11. See in the beginning of the debate Coogan (1987:115) and recently Hess (2007:14f.).

12. See Stolz (1996:14): ‘Wenn die Vergleichbarkeit nicht mehr durch einfache Begriffe expliziert werden kann, so hat dies in einer komplexeren Weise zu geschehen. Verzichtet man völlig auf die Explikation des Vergleichsinstrumentariums, so werden unkontrollierbare Vergleichsmechanismen wirksam.’

13. Just besides: in my view the greatest trouble in the Assmann-debate is the permutation of categories: truth vs. efficacy/salvation, incomparableness vs. singleness, memory vs. history, interreligious vs. intrareligious et cetera.

14. Rechenmacher goes in the same direction but oversteps the mark: ‘Der theoretische Aspekt steht also nicht in Konkurrenz zum soteriologischen, sondern ist dessen unverzichtbares Teilmoment’ (Rechenmacher 2010:244).

15. It does not matter here whether Psalm 96 is an addition to the first exilic composition of the YHWH-kingship psalms (Zenger 1994) or part of an original later composition.

16. See for instance Schmidt, Graupner and Delkurt (1993:44).

17. The verb III which is translated from the οἶδα in LXX is used only in Deuteronomy 32:17 and sounds like , the goat-demons or satyrs (Lv 17:7; 2 Chr 11:15; Is 34:14), which changes the tenor into a harsh polemic against the fathers.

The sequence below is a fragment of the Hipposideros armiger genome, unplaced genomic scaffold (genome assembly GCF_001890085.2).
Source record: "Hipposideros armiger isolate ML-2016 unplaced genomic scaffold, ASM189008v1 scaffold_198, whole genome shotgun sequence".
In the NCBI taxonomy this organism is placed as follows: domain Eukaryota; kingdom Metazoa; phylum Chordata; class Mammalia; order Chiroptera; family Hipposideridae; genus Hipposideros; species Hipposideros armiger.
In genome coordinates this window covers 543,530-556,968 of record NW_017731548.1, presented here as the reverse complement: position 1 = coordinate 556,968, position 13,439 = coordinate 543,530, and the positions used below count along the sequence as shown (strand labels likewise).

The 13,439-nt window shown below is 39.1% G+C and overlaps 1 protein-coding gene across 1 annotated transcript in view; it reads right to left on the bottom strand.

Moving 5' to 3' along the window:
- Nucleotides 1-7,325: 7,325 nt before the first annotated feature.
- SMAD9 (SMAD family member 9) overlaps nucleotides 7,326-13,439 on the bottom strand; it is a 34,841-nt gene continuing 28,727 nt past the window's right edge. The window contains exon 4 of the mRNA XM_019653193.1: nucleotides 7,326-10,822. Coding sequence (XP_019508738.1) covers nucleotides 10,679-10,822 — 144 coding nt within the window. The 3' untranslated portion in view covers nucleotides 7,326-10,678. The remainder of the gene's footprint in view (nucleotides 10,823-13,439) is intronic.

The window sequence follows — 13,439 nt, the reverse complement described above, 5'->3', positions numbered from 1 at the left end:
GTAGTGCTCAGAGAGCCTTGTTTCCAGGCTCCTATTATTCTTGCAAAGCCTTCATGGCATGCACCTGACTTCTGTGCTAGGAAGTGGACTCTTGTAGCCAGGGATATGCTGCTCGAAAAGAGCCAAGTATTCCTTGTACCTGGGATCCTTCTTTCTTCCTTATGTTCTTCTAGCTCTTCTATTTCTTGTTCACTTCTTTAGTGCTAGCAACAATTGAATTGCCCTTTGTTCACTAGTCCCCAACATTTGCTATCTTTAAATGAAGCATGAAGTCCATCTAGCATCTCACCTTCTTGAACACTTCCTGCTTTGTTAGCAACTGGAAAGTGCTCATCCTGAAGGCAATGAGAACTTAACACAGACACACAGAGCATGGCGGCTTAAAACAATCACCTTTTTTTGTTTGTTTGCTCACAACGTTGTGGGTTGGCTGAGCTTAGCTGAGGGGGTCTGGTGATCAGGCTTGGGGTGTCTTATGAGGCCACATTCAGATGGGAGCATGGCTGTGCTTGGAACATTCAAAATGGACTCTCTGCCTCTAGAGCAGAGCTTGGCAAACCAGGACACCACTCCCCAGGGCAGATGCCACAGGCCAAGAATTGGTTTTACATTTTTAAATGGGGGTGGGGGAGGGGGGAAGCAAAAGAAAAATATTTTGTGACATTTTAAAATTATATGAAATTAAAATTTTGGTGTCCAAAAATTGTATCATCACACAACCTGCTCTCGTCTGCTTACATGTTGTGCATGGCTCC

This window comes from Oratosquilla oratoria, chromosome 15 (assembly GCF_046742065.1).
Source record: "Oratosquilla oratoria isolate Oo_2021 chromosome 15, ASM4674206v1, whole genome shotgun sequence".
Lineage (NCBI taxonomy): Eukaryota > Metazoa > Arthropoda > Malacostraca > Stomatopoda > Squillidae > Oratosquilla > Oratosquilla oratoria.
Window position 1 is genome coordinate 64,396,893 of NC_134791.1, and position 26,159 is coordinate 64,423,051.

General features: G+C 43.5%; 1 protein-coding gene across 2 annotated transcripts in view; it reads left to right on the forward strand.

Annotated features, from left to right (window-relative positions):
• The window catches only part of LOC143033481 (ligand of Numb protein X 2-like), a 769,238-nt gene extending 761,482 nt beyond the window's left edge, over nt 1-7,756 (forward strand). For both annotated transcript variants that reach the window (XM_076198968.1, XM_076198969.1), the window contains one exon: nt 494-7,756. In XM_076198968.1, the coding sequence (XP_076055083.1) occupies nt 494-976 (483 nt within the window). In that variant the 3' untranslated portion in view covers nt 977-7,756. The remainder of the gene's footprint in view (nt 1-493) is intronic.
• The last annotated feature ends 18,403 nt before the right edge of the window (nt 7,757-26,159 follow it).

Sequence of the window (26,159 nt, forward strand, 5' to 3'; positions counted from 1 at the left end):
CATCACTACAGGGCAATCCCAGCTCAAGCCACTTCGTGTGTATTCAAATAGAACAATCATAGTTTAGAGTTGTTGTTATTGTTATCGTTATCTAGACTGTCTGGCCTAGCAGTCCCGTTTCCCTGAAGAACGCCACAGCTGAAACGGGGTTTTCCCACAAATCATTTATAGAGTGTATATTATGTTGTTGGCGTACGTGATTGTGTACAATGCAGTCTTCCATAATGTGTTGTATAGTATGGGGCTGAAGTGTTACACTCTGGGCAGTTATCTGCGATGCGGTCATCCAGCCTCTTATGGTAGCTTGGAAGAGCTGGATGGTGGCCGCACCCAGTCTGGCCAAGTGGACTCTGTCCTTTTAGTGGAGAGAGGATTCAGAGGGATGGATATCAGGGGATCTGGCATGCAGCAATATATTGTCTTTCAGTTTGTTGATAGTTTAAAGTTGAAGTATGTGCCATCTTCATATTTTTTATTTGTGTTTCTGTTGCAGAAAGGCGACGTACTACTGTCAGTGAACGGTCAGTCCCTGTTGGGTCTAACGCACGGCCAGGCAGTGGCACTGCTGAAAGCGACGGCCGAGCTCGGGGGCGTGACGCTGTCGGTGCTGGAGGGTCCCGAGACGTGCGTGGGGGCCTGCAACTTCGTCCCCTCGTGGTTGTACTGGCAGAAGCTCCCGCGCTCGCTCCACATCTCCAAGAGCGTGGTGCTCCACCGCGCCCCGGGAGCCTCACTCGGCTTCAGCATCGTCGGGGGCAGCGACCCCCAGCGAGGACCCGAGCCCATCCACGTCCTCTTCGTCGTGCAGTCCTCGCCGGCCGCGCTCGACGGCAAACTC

18. See the additional evidence from the LXX Psalm 90:6; 96:5; Isaiah 13:21; 34:14; 65:3; Bar 4:7.35 and most prominently the Book of Tobit (Frey-Anthes 2007).

19. See Taschner (2007:192) who identifies much more textual parallels, though not all of them are convincing, for example Deuteronomy 32:8–9 shall parallel Isaiah 42:6–7. Taschner labels Deuteronomy� 32 as ‘Kompendium der Schriftprophetie’ (192); Keiser (2005:488–489).

20. DJD XIV, 90 with plate XXIII, Frg. 34.

21. See (especially the latter part of the quotation) Peri (2005:139): ‘The Old Testament is in fact the first document of Jewish monotheism, or, more properly, the first attested act of the building of Jewish monotheism.’


Crossref Citations

1. “The Lord Your God is God of Gods and Lord of Lords”: Is Monotheism a Political Problem in the Hebrew Bible?
James W. Haring
Political Theology  vol: 18  issue: 6  first page: 512  year: 2017  
doi: 10.1080/1462317X.2016.1263028